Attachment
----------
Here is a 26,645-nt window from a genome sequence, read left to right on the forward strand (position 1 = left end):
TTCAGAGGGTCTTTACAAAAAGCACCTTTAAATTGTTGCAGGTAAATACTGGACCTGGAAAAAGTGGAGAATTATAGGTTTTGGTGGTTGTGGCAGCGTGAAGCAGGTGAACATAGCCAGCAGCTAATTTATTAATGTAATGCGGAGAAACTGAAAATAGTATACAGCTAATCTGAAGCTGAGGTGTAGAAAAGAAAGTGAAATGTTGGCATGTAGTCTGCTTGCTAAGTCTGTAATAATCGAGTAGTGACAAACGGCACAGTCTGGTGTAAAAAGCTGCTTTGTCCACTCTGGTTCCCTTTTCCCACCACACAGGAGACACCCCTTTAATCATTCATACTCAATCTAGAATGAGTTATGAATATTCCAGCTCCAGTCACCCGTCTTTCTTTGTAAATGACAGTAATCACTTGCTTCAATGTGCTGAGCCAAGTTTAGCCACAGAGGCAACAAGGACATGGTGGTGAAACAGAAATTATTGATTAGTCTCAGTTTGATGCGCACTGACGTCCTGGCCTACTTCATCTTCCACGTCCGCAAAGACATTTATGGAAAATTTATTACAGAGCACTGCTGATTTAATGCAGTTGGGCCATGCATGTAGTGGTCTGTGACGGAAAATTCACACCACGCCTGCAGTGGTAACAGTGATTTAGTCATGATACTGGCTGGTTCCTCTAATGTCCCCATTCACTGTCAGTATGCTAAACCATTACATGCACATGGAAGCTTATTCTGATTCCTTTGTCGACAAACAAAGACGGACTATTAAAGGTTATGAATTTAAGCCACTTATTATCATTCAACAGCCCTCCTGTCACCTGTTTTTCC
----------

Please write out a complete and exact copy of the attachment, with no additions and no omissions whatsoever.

Here is a 26,645-nt window from a genome sequence, read left to right on the forward strand (position 1 = left end):
TTCAGAGGGTCTTTACAAAAAGCACCTTTAAATTGTTGCAGGTAAATACTGGACCTGGAAAAAGTGGAGAATTATAGGTTTTGGTGGTTGTGGCAGCGTGAAGCAGGTGAACATAGCCAGCAGCTAATTTATTAATGTAATGCGGAGAAACTGAAAATAGTATACAGCTAATCTGAAGCTGAGGTGTAGAAAAGAAAGTGAAATGTTGGCATGTAGTCTGCTTGCTAAGTCTGTAATAATCGAGTAGTGACAAACGGCACAGTCTGGTGTAAAAAGCTGCTTTGTCCACTCTGGTTCCCTTTTCCCACCACACAGGAGACACCCCTTTAATCATTCATACTCAATCTAGAATGAGTTATGAATATTCCAGCTCCAGTCACCCGTCTTTCTTTGTAAATGACAGTAATCACTTGCTTCAATGTGCTGAGCCAAGTTTAGCCACAGAGGCAACAAGGACATGGTGGTGAAACAGAAATTATTGATTAGTCTCAGTTTGATGCGCACTGACGTCCTGGCCTACTTCATCTTCCACGTCCGCAAAGACATTTATGGAAAATTTATTACAGAGCACTGCTGATTTAATGCAGTTGGGCCATGCATGTAGTGGTCTGTGACGGAAAATTCACACCACGCCTGCAGTGGTAACAGTGATTTAGTCATGATACTGGCTGGTTCCTCTAATGTCCCCATTCACTGTCAGTATGCTAAACCATTACATGCACATGGAAGCTTATTCTGATTCCTTTGTCGACAAACAAAGACGGACTATTAAAGGTTATGAATTTAAGCCACTTATTATCATTCAACAGCCCTCCTGTCACCTGTTTTTCC